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Corporate Governance Structure and the Valuation of Australian Firms: Is There Value in Ticking the Boxes?


  • Darren Henry

    Corresponding author
    1. The author is from the Department of Economics and Finance, School of Business, La Trobe University. He acknowledges comments and suggestions from Andrew Stark (editor) and an anonymous referee; assistance with the collection of hard-copy annual report documents by Taliya Cikoja; and comments from participants attending the Seminar Workshop Series in the Department of Economics and Finance at La Trobe University, the 12th Annual Conference of the Multinational Finance Society in Athens, Greece, July 2005 and the RMIT University Corporate Governance Workshop, Melbourne, November 2005.
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* Address for correspondence: Darren Henry, School of Business, La Trobe University, Bundoora, Victoria, 3086, Australia. e-mail:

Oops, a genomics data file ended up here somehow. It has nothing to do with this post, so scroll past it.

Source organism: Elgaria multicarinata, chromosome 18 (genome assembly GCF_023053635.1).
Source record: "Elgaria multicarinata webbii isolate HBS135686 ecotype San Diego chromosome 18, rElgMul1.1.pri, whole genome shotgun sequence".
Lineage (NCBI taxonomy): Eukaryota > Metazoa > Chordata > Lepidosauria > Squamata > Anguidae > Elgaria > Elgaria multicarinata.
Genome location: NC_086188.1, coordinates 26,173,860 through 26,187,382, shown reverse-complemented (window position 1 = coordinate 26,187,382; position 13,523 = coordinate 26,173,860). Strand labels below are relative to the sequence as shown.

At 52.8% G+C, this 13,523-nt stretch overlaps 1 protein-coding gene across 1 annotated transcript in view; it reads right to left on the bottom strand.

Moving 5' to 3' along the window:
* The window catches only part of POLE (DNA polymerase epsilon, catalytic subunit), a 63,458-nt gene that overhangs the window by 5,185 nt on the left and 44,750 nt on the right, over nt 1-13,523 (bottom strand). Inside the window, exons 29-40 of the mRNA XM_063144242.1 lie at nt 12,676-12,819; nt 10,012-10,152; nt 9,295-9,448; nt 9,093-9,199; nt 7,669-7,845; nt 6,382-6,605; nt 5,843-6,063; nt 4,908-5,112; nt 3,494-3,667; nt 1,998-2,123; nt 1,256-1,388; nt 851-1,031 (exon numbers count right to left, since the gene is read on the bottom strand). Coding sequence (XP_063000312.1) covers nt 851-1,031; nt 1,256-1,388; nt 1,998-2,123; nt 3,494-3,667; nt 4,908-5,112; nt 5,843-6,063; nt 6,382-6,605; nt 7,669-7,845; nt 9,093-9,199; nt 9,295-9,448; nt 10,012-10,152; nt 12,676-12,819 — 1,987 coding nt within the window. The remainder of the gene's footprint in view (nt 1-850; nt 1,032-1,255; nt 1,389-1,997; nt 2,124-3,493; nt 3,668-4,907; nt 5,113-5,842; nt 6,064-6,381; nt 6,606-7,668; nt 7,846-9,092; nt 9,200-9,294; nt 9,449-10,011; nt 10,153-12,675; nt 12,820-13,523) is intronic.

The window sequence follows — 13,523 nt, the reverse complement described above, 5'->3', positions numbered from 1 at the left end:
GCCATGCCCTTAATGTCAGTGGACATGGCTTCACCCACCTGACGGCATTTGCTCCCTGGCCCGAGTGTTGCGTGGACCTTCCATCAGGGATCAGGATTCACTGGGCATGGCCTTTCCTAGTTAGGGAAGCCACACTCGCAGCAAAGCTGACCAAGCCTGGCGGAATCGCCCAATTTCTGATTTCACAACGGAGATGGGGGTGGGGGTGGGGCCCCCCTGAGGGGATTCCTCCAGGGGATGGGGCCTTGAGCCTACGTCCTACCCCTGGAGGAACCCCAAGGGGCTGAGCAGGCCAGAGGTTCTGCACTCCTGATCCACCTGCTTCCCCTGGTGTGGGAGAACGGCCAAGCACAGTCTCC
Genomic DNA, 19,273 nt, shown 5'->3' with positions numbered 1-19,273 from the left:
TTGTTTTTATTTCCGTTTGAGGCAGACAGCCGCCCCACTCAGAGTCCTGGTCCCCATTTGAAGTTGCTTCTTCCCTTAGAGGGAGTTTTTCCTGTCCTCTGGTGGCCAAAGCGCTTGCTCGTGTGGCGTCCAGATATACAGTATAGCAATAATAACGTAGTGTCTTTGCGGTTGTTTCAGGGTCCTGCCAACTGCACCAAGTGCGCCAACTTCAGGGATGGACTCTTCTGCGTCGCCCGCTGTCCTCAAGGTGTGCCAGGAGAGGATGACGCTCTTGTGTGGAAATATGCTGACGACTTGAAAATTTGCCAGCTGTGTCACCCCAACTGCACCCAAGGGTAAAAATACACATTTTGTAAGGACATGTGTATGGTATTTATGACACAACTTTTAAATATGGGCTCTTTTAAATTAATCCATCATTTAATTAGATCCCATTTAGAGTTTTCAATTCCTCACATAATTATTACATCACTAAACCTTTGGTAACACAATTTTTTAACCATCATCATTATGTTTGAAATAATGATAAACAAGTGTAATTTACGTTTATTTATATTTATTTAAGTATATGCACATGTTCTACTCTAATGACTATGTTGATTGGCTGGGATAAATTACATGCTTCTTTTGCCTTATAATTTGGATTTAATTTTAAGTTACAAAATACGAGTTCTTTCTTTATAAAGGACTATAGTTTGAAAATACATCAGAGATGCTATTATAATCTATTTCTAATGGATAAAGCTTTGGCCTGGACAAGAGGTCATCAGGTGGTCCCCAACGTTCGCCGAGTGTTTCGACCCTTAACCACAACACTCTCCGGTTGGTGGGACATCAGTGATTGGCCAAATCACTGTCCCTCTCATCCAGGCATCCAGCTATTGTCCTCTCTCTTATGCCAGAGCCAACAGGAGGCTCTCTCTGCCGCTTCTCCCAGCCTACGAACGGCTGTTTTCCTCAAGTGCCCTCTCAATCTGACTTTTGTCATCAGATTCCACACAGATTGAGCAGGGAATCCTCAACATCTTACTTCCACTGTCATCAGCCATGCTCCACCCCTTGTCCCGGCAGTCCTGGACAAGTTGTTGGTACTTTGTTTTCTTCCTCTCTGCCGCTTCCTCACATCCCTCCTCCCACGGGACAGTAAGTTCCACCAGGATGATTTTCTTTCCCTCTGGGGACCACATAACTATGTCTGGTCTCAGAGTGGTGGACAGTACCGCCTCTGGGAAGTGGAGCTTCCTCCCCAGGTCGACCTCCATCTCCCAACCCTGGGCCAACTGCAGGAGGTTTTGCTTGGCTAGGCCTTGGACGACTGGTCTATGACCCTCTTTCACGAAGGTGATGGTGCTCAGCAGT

Abstract:  This paper provides an investigation of the valuation and agency consequences of corporate governance policy. This is achieved by examining variation in voluntary adoption by Australian listed firms, during the period from 1992 to 2002, of corporate governance frameworks representative of the governance code of practice introduced by the Australian Stock Exchange in 2003. The findings indicate benefits for firms from overall corporate governance structuring, but not in isolation, in line with the requirements now in place, and a significant role played by institutional and external shareholders as alternative agency mechanisms. Corporate governance structure is found to be important, however, the likely impact of disclosure of governance practice or compliance on valuation is less clear.